Banks and other financial firms may be excluded from the EU’s corporate climate-accountability rules, as member states give in to bank lobby groups who have long pushed against the directive, according to media reports.
Spain, which holds the presidency of the EU, is expected to propose that the rollout of the corporate sustainability due diligence directive (CSDDD) leave out financial institutions and instead include a review clause to cover financial firms at a later date.
The landmark legislation is currently under negotiation between the EU Commission and member states, known as the trilogues.
Under the CSDDD, companies will need to conduct assessments of the potential and actual impact in Scopes 1, 2, and 3 emissions across their supply chains, as well as adopt and implement climate-transition plans. If included in the directive, banks would be accountable for any human rights and environmental breaches of the projects they finance.
The EU wants companies to take more responsibility for their climate actions, and the CSDDD, along with the corporate sustainability reporting directive, aims to reshape reporting requirements for EU companies, as well as some non-EU companies that are listed or have an EU branch. The CSDDD has raised concerns from the US, with Treasury Secretary Janet Yellen warning against the “negative, unintended consequences” of the directive.
The inclusion of the financial sector has long been a sticking point in negotiations. The EU Parliament voted in favour of including the finance sector in June. Previously member states agreed to leave it to the discretion of member nations, with France taking the lead in arguing that banks be left out of the mandatory requirements.
But other regulators and climate activists are in favour of including financial institutions in the CSDDD.
In order for private finance to support the green transition, regulation and legislation needs to be consistent across sectors, and financial companies shouldn’t be treated any differently than other companies in the context of the CSDDD, European Central Bank (ECB) executive board member Frank Elderson said in a speech on Tuesday.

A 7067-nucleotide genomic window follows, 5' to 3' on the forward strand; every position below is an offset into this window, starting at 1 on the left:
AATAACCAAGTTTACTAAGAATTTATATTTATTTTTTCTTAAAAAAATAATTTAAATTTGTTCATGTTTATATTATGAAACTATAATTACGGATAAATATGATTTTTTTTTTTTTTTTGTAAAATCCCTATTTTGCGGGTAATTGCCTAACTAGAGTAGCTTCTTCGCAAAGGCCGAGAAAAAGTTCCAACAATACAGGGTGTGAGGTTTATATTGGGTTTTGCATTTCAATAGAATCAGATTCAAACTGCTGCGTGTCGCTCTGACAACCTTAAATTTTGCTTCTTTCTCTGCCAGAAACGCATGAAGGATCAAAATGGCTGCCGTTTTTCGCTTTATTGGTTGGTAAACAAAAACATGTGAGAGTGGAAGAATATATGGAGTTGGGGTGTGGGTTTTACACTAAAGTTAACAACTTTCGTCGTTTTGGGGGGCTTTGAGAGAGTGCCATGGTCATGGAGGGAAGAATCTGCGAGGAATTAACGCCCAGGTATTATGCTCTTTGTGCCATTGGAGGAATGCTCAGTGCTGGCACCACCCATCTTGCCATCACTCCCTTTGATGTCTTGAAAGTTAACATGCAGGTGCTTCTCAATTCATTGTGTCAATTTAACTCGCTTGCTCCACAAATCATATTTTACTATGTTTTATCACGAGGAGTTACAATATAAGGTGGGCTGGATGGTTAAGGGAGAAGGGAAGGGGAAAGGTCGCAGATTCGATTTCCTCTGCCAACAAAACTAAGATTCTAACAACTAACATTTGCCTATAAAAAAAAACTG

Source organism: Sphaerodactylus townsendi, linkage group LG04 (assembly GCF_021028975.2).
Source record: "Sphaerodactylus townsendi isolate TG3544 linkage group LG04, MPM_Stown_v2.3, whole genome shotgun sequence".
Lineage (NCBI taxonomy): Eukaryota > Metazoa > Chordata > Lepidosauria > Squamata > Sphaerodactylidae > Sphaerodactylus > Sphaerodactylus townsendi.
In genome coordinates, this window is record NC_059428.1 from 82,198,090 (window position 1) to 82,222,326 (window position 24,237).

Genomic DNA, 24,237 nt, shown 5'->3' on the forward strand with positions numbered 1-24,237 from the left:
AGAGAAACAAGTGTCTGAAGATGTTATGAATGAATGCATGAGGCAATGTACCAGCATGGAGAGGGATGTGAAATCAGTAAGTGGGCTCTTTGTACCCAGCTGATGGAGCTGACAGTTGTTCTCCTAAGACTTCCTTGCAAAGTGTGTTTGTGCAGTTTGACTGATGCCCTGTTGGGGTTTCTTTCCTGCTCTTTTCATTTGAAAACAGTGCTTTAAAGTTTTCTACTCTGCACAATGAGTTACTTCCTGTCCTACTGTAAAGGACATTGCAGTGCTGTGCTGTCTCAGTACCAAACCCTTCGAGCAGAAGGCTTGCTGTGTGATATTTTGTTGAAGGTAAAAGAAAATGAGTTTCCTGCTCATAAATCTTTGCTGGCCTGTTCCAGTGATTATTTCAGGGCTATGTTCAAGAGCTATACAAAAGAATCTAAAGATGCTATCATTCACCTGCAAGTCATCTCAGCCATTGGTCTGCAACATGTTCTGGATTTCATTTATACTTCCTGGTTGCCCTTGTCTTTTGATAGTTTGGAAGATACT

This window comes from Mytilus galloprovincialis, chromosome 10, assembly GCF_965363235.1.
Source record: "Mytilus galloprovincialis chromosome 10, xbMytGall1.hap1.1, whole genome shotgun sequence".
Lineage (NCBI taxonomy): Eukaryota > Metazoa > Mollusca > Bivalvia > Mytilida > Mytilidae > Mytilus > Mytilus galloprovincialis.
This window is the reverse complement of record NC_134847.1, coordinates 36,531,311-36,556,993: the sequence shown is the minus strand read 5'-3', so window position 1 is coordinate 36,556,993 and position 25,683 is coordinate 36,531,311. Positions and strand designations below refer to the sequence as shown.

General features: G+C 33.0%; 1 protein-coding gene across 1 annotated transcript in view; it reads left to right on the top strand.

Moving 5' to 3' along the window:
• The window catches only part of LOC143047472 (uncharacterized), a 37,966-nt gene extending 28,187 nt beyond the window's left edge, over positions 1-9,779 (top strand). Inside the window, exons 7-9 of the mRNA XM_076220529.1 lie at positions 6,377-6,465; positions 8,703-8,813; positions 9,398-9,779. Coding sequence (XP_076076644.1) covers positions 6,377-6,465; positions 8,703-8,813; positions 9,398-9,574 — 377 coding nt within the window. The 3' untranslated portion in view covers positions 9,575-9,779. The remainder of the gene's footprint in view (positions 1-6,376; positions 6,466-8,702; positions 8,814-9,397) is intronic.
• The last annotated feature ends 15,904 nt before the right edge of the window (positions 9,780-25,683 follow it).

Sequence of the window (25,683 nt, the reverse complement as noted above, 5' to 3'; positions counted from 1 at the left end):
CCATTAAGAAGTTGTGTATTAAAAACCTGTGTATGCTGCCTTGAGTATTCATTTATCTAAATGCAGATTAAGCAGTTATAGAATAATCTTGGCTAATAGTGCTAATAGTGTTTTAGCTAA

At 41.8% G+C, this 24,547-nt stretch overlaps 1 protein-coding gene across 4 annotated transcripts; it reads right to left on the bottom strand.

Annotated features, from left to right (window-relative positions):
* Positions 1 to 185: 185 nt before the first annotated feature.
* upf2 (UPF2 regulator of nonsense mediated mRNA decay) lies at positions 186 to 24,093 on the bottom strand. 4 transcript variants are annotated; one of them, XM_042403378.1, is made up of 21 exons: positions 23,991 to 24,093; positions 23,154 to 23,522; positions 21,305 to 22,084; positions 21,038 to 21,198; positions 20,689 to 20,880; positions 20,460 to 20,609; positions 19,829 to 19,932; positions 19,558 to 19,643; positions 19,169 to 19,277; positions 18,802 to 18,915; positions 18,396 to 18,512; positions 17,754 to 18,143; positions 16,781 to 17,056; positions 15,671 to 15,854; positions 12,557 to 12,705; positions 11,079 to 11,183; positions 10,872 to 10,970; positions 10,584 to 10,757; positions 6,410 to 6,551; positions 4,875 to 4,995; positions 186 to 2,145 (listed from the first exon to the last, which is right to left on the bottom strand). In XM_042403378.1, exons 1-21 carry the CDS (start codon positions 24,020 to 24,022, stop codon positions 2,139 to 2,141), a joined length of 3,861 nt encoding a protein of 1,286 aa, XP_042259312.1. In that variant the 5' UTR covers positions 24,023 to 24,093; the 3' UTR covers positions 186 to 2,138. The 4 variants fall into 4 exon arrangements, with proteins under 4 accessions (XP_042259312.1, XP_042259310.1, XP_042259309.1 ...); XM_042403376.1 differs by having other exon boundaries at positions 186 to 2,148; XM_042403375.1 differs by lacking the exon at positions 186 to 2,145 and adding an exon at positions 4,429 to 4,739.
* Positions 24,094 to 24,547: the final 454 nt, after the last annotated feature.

Treating companies and banks consistently will help ensure that they integrate sustainability into their risk and decision-making practices, he said.
“Not excluding the financial sector from the remit of the CSDDD can further help to create greater certainty around financial institutions’ obligations in this area and around climate- and environment-related litigation risks for the financial sector,” he added.
The proposal from the EU presidency goes against the EU Parliament and shows “a deep lack of respect,” said Olivier Guérin, EU advocacy officer at Reclaim Finance.
“Indeed, the position adopted by [members of the European Parliament] has now been crushed under the weight of the French lobbying against the inclusion of the financial institutions,” he said.
The current proposal delays action needed to fight climate change and “the enablers of climate change, those financing climate chaos, could be given a free pass on climate action,” he said. “This is not acceptable”.
This page was last updated November 16, 2023
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